Brett Johnson: Before we get into the weeds of business, I wanna talk to you about any, or a nonprofit that you give time, talent, or treasure to.
Dave Cain: We actually have a very large not-for-profit practice in our Dublin office. By that, it’s consulting; it’s auditing; its tax work; it’s serving on boards; it’s consulting. We understand that industry very, very well. In fact, we look for opportunities for our people to participate in not-for-profits.
Brett Johnson: Okay, good.
Dave Cain: The not-for-profit industry means a lot of things for us, like associations. Those are not-for-profit, which sometimes, people don’t think of those as not-for-profit, but they are. Then, basically, your 501(c)(3)s. We try to give back in the form of time; sometimes services. Although lately, it’s been a little bit difficult to do in-kind services, especially if it’s some tax, or auditing services, or just some more ethical things surrounding that than maybe before; especially if you’re auditing somebody’s financial statements. It’s a bit of a challenge to give back some in-kind stuff there, but we find other ways.
Dave Cain: I’d say, out of our … We have 12 offices, and the majority of our auditing practice is here in the Dublin market, or Columbus market. A lot of that is inside 270, so, it’s inside the city. A lotta arts, and a lotta associations. To give you an idea, Farm Bureau is one of our clients. Let me see if I’m pointing right. Where’s the shadow box?
Brett Johnson: Oh, probably back behind you. Yeah, it’s behind you [cross talk]
Dave Cain: -there we go. They’re a client of ours. Gotta give you … There’s different levels in between.
Brett Johnson: And so on your website, where could they, a nonprofit, or a not-for-profit, find that information?
Dave Cain: They can just go on, and there’s a Services box drop-down. It should be easily find-able, if you can navigate websites. We’ve tried to make it as user-friendly as possible. We just actually redid a lot of things in the last year to make it easier for you to go in, and search, because if you spend … You know, from being in the business, you go there, you can’t find it, you’re outta there.
Brett Johnson: Doesn’t take a lot of time for you to just drop off. Yeah, exactly.
Dave Cain: Do you happen to know Brad Circone? He has helped us with our branding, and actually is producing our podcast, and our website. That was kinda the glue that helped us put everything together – somebody that had that background. He’s the one that comes in; brings the mics in, produces, and edits … We’re pretty committed to … We’re releasing once a week.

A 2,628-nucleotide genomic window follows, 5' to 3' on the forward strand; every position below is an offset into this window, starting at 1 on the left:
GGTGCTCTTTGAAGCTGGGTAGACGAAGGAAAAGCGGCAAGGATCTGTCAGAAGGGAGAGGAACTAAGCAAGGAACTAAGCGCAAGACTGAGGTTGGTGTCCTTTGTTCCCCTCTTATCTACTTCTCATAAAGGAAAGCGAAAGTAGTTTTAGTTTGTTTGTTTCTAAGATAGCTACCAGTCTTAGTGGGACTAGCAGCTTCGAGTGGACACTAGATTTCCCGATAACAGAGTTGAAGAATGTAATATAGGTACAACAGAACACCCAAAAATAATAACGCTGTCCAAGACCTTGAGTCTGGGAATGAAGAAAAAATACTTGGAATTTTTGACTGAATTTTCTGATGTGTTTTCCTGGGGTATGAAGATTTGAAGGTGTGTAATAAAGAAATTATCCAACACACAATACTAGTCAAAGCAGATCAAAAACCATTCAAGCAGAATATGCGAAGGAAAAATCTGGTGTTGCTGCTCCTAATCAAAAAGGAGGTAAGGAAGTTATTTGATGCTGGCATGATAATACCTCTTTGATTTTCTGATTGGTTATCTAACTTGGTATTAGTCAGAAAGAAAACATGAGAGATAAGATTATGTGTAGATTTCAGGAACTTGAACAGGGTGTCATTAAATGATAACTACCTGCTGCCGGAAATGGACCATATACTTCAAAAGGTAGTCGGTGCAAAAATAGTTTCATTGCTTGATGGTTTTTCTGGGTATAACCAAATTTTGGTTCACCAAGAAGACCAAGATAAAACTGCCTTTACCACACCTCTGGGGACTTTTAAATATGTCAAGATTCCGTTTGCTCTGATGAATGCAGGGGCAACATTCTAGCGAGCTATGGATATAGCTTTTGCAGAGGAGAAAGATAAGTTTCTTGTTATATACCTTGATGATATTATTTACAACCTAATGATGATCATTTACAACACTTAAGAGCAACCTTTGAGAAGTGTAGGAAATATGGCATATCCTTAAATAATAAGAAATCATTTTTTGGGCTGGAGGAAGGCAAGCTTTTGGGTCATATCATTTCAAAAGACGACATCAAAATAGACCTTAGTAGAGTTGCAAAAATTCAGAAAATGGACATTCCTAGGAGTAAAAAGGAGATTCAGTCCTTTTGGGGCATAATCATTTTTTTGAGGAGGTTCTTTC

Brett Johnson: That’s good. It helps to have that person directing, and-
Dave Cain: It needs professionally done-
Brett Johnson: I put it in quote marks, because directing can mean a lot of different things, but it’s keeping you to task. Saying that, “We’re going to be in the room here doing this, next Tuesday. Be prepared for four of them.” You walk in, it’s gonna be ready for you.
Dave Cain: I think that’s in your notes, and that’s one piece of advice I certainly would give someone is you have to have it professionally done. This is not something you do it yourself. You probably could, but if you’re not trained in it, it’s just …
Brett Johnson: I don’t think you’re gonna be happy with the end result.
Dave Cain: You’re not, and it would be inconsistent, because then you would say [cross talk]
Brett Johnson: It ultimately will be.
Dave Cain: -something else would get in the way, then, “Oh, we’re not recording the podcast.” It’s on our calendar, and it’s the second Tuesday, or second Thursday of every month, and if you miss it, we will break your leg.
Brett Johnson: Let’s talk about your background. Obviously, you mentioned earlier to me, whether I’ve recorded it, or not, you’re not a broadcaster.
Dave Cain: I am not.
Brett Johnson: Let’s talk about your adventure to this point; how you started with your career moves, and now you’re a podcaster.
Dave Cain: Yeah, how ’bout that? I started with Rea & Associates just about 40 years ago, and my specialty, if you will, is I work with emerging businesses, both on tax consulting, planning, and things of that nature. I really enjoy that aspect of it.
Dave Cain: It just so happened the podcast spot came open after about 50 episodes, and they asked me if I wanted to do it. Went for a try-out, if you will. I won. Of course, I was in pretty good shape doing that. What helps me with being the host of the podcast, which you can, again, relate to it … It’s not the easiest thing in the world to be the host. You gotta figure out the right questions; you gotta study.